With such a large number of stakeholders involved in the project, collaboration was at the heart of this project and it was essential that all parties were aligned. Through a combination of collaborative meetings, measurable targets and agreed principles the critical date for the bridge beam landing possession of the carriageway was met.
As well as delivering the scheme to budget and ahead of programme, £6.6m of savings were made during the project ECI phase and 6 months were saved through the project. This was achieved through collaborative engagement and the deployment of the innovative and sustainable solutions that have been highlighted.
Feedback from both the client and stakeholders has been extremely positive and provides solid evidence that the client’s and community’s needs were met during project delivery.
During this project a great sense of community was inspired and Tarmac took their commitment to social value seriously. The team worked with local stakeholders holding monthly meetings with neighbours. JCB, who have a distribution centre and manufacturing plant that is adjacent to the site, business continued without complaints. Tarmac also offered summer placements for graduates on the scheme and took an apprentice engineer through to graduation. The scheme supported local community initiatives such as sponsorship of the Building Bridges to Schools initiative; where eager, young, local students were able to understand the type of construction processes that go into bridge building.
Now complete, the new grade-separated junction on the A50(T) has created a safe access at the intersection with the A522, opening up land for development of 700 homes and businesses and facilitating job creation; helping to deliver Highways England’s and Staffordshire County Council’s objectives of improved road safety and capacity, and bringing economic benefits to the region.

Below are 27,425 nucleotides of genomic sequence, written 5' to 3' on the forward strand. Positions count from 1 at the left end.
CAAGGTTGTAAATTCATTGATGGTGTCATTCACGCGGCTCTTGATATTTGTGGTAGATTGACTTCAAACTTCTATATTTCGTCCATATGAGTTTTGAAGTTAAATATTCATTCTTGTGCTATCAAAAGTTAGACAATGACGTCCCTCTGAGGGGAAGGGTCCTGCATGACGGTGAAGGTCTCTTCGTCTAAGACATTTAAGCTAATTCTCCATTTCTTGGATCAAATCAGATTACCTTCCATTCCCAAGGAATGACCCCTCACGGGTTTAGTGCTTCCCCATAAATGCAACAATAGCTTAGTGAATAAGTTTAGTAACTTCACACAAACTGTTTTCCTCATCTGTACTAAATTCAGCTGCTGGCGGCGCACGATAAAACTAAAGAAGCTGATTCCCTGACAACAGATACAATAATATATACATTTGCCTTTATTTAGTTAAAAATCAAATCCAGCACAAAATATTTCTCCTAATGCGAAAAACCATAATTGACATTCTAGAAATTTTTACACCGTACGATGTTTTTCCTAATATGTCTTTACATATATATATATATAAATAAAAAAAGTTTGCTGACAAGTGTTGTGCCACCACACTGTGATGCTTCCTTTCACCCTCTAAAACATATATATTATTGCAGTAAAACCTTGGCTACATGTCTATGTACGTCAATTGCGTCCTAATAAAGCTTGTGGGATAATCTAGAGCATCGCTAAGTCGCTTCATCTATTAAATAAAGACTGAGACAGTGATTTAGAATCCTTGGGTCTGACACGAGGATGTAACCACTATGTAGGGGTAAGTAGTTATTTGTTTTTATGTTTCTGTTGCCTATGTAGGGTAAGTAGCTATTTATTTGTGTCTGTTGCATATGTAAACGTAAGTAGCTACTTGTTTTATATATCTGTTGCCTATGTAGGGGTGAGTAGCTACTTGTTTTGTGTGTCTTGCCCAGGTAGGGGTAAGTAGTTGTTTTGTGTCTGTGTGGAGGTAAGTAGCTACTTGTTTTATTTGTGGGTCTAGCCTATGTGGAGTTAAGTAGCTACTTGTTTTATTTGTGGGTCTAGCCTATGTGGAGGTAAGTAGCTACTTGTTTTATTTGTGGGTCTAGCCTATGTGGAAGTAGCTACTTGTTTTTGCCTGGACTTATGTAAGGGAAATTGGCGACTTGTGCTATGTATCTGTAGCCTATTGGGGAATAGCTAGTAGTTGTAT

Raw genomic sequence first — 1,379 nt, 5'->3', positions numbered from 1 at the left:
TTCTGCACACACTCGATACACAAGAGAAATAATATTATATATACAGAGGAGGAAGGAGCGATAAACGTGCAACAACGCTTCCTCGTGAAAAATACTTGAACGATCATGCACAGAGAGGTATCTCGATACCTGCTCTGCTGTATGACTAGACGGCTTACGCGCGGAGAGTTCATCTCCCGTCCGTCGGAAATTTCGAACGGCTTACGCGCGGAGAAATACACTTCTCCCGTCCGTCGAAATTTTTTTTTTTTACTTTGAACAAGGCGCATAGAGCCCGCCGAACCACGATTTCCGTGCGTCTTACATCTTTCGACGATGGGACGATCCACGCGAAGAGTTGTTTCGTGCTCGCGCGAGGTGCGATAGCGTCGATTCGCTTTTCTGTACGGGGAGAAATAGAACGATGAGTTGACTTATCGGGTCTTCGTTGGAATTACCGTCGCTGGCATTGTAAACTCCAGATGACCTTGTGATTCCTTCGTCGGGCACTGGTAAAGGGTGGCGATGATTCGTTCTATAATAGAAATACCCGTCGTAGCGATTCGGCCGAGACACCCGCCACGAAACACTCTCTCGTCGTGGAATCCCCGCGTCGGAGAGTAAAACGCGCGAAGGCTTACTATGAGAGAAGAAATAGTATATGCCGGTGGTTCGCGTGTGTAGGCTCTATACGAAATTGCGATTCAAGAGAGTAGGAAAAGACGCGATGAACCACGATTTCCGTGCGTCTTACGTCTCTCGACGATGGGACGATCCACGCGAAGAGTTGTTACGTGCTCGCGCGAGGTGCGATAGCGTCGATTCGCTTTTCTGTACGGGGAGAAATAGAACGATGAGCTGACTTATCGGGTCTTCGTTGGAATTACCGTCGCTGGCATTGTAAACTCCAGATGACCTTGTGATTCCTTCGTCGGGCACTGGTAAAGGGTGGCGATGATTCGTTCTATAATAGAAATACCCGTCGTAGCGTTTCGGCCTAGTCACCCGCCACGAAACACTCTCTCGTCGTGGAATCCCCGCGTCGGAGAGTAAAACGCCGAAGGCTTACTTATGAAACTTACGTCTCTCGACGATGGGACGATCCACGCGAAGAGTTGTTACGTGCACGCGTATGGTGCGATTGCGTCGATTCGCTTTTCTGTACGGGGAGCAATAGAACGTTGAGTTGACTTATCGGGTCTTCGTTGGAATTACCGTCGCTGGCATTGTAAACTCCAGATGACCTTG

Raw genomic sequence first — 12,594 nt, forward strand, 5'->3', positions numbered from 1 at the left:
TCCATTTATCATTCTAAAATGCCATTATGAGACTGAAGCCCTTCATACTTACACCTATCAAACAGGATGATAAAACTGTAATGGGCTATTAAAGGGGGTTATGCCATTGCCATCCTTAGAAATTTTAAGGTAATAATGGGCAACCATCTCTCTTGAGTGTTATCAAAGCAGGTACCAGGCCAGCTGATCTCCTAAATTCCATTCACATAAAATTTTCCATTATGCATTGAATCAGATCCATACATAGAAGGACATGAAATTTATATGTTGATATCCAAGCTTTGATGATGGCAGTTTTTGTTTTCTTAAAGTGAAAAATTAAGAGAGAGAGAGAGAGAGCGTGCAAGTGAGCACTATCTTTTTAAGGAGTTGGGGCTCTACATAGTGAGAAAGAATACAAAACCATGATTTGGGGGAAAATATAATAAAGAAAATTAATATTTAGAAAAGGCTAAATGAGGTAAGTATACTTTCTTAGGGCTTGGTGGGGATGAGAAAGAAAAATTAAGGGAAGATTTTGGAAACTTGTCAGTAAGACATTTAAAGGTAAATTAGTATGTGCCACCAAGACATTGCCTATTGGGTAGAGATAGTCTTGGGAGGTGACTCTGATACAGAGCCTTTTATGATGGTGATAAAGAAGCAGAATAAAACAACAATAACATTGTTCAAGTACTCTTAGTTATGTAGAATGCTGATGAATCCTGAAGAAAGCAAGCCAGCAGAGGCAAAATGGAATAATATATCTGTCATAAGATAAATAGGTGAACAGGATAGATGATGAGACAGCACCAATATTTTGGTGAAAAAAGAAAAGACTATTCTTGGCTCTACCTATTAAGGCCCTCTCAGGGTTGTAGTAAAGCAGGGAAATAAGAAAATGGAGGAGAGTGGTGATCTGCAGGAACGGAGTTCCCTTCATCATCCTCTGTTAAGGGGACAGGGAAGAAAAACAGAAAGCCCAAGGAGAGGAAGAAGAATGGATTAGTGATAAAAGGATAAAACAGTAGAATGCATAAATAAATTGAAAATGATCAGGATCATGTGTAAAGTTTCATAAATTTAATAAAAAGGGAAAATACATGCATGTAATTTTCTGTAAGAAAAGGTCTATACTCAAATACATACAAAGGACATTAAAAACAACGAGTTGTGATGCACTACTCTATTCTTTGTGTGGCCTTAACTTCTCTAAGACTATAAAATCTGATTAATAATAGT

John Vyse, Local Resident
"A Uttoxeter resident came into the site offices to praise the site. He commented on how well we are keeping the road clean, how the traffic lights are short and well-timed and stated he was impressed with how the traffic keeps moving well."
Andy Mason, Principal PM, Staffordshire CC/Amey
"I’d like to take this opportunity to thank you all and your team, for the assistance you have afforded me to getting to this point it has been a pleasure working with such a professional team. I hope that we will cross paths again in the future."
Nigel Gilbert, CCS Monitor
"There are a number of exciting safety initiatives undergoing development around the site. It is good to note that the site has been involved with its JCB neighbour in the development of a new dumper aimed at improving stability, visibility & operator protection."
Andrew Butterfield, Highways England
"Congratulations! It has been a great project to be involved in. Well done to the whole team and my personal thanks for the support."